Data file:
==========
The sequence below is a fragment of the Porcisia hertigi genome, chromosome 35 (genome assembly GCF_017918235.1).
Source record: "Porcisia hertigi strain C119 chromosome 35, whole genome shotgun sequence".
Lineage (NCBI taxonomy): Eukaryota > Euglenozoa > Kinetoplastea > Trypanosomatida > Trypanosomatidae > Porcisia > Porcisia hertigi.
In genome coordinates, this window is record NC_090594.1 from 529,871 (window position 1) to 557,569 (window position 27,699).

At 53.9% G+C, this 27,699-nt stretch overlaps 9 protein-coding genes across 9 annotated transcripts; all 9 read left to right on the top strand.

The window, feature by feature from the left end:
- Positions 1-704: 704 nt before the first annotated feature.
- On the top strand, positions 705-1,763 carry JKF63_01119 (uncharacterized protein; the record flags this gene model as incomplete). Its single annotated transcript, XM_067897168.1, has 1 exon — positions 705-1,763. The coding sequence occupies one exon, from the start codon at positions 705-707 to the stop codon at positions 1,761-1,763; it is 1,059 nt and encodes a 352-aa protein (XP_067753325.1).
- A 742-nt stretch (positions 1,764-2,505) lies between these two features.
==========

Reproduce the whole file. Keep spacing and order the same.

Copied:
The sequence below is a fragment of the Porcisia hertigi genome, chromosome 35 (genome assembly GCF_017918235.1).
Source record: "Porcisia hertigi strain C119 chromosome 35, whole genome shotgun sequence".
Lineage (NCBI taxonomy): Eukaryota > Euglenozoa > Kinetoplastea > Trypanosomatida > Trypanosomatidae > Porcisia > Porcisia hertigi.
In genome coordinates, this window is record NC_090594.1 from 529,871 (window position 1) to 557,569 (window position 27,699).

At 53.9% G+C, this 27,699-nt stretch overlaps 9 protein-coding genes across 9 annotated transcripts; all 9 read left to right on the top strand.

The window, feature by feature from the left end:
- Positions 1-704: 704 nt before the first annotated feature.
- On the top strand, positions 705-1,763 carry JKF63_01119 (uncharacterized protein; the record flags this gene model as incomplete). Its single annotated transcript, XM_067897168.1, has 1 exon — positions 705-1,763. The coding sequence occupies one exon, from the start codon at positions 705-707 to the stop codon at positions 1,761-1,763; it is 1,059 nt and encodes a 352-aa protein (XP_067753325.1).
- A 742-nt stretch (positions 1,764-2,505) lies between these two features.